Wilhelm Freiherr von Engerth
Wilhelm Freiherr von Engerth (26 May 1814 – 4 September 1884) was an Austrian architect and engineer, known for being the designer of the first practical mountain locomotive.
Engerth was born on 26 May 1814 at Pleß in Prussian Silesia (present-day Pszczyna, Silesian Voivodeship, Poland). From 1834 Hestudied at Vienna - firstly architecture and then mechanical engineering - and then went to Galicia as an architect. Engerth returned to Vienna to devote himself to engineering, became a teacher of mechanics at the Polytechnikum, then professor of descriptive geometry and, in 1844, professor of mechanics and engineering principles at the Joanneum in Graz.
Railroad and the Articulated Locomotive
Engerth is known for being the designer of the first practical mountain locomotive.
He designed a tender locomotive for the Semmering railway (Semmeringbahn) which met the requirements so well that, since then, his Engerth system has found many uses.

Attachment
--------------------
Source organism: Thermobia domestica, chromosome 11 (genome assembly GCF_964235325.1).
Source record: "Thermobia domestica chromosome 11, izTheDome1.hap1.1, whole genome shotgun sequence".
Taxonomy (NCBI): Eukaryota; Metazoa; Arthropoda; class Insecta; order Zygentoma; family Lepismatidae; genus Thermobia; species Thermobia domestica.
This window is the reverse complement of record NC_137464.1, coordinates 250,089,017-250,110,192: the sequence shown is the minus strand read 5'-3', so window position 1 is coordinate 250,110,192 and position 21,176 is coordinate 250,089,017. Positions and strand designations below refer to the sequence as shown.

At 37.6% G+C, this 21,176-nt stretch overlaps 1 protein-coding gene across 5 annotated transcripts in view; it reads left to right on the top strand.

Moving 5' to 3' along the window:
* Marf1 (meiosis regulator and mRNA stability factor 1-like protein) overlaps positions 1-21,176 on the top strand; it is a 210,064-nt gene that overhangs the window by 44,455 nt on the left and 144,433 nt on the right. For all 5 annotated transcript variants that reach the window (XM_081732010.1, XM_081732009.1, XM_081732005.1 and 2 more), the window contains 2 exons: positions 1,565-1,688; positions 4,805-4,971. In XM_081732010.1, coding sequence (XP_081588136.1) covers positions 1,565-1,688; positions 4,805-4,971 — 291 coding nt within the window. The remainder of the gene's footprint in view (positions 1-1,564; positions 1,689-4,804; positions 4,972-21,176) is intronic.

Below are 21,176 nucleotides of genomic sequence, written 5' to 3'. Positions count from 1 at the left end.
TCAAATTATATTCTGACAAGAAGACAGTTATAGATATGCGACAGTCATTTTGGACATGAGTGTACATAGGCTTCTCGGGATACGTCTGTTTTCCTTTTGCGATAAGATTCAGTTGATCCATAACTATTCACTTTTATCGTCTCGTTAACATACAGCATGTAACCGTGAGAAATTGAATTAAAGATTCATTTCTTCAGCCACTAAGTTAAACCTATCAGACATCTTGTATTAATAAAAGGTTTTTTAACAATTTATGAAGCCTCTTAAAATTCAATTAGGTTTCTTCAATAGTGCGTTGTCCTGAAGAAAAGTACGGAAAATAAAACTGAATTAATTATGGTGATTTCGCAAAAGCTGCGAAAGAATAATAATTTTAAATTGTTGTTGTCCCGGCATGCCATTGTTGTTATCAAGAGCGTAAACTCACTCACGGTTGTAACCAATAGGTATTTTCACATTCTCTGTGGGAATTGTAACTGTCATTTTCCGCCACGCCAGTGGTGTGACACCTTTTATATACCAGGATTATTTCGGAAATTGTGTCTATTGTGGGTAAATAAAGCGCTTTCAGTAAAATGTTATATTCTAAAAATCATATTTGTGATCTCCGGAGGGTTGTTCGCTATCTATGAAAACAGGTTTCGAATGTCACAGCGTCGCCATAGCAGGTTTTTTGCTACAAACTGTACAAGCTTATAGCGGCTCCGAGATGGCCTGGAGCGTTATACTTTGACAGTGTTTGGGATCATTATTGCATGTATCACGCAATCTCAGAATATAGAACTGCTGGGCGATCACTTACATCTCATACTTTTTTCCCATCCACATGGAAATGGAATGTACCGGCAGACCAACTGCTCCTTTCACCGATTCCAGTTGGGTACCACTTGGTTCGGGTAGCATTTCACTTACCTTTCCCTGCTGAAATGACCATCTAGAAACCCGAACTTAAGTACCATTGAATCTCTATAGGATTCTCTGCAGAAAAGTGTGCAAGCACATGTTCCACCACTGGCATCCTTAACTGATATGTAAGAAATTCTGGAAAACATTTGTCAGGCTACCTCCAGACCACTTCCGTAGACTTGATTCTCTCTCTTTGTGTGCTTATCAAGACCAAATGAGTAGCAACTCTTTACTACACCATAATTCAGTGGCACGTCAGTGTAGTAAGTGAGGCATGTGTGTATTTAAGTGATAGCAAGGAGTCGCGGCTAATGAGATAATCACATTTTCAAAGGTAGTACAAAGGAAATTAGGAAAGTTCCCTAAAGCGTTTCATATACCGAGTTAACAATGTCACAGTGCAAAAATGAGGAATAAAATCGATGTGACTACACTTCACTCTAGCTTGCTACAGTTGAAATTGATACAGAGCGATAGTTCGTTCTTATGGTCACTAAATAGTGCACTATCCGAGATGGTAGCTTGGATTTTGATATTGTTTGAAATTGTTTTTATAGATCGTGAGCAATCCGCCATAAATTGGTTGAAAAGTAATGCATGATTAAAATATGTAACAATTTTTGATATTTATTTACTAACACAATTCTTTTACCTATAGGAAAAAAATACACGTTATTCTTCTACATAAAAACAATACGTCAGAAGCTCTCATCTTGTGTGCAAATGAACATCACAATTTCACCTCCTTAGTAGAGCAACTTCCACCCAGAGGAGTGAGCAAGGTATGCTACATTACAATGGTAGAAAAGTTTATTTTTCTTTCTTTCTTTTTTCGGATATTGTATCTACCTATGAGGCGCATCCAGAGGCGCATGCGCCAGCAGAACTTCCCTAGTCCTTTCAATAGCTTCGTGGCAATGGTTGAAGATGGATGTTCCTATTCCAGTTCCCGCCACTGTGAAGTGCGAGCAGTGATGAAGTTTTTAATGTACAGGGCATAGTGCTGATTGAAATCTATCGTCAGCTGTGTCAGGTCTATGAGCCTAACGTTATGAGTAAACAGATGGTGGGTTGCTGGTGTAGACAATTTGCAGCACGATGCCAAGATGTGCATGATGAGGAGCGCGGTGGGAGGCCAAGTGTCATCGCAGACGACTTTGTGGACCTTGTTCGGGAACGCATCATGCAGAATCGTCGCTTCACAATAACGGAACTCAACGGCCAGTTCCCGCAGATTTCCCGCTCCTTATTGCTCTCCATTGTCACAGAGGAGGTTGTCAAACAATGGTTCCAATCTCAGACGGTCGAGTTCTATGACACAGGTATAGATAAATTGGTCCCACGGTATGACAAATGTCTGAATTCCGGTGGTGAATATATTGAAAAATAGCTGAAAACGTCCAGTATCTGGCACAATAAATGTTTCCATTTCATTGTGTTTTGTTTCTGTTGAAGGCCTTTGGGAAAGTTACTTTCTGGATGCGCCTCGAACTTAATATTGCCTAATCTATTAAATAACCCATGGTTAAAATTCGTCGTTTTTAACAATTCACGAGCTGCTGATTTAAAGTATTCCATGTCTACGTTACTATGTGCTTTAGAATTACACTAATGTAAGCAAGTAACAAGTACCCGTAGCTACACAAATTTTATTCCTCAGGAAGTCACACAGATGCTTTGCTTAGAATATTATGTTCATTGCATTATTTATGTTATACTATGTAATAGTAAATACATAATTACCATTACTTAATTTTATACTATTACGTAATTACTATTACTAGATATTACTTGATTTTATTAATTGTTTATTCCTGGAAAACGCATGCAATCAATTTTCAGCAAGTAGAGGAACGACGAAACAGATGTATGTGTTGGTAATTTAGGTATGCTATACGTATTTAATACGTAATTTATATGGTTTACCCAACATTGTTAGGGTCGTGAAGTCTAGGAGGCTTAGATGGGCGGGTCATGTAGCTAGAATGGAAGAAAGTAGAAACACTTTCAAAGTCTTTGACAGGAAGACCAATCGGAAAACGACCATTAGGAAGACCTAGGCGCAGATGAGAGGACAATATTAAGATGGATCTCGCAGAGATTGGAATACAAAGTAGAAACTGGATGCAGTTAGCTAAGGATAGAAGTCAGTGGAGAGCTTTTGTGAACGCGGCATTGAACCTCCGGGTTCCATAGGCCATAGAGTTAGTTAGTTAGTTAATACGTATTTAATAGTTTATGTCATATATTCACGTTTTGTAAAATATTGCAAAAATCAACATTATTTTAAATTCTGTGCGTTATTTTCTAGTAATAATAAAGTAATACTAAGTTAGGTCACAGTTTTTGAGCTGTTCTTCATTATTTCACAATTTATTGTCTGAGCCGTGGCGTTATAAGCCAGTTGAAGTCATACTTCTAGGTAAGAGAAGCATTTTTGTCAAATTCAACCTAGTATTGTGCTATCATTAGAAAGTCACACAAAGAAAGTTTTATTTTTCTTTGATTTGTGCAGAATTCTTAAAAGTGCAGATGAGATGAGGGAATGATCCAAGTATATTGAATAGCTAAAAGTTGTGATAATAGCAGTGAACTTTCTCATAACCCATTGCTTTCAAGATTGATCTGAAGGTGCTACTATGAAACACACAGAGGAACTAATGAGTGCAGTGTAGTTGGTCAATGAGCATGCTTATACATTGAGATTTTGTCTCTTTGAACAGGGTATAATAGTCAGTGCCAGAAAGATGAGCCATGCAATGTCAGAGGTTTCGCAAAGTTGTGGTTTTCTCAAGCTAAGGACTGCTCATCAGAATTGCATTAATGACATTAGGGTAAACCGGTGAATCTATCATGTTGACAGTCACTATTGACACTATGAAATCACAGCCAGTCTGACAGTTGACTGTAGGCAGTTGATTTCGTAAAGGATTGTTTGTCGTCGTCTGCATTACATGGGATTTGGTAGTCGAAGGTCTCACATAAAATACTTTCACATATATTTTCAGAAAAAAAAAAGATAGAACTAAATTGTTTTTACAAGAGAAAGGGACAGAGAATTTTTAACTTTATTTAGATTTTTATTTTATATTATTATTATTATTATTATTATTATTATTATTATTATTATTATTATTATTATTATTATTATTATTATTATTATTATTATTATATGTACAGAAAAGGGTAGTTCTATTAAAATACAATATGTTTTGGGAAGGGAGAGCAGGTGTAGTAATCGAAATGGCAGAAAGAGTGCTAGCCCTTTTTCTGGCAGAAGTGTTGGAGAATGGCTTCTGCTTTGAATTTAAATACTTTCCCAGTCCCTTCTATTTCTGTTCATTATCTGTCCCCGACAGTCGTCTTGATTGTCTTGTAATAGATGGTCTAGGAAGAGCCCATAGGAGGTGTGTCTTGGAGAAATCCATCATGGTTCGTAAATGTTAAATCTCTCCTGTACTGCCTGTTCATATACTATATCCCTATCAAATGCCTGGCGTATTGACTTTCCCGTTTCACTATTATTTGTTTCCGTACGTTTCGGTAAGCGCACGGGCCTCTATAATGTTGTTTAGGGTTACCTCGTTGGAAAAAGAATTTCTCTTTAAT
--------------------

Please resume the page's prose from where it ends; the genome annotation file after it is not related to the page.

In 1850 Engerth was nominated as the technical director (Rat) on the executive board for railways, and later took over the Department of Engineering in the Austrian Ministry of Trade. In 1855 he took over as Zentraldirektor of the Austrian railways and later became its managing director (Generaldirektor).
In 1859 he was a member of the Zollenquetekommission and in 1860 he left government service. He worked with great circumspection (Umsicht) on the organisation of technical studies in Austria and was one of the most enthusiastic proponents of regulating the Danube river. He invented the Schwimmtor, a barrier for preventing floating ice from entering the Danube canal. At the Vienna World Exposition in 1873 he acted as the head of engineering and led the construction of the exhibition halls as the chief engineer. He instigated the tunnels through the Arlberg. In 1874 he was called to the upper house (Herrenhaus) of the Austrian parliament, the Reichsrat and, in 1875 awarded a baronetcy. He died on 4 September 1884 in Leesdorf, part of Baden bei Wien, Lower Austria.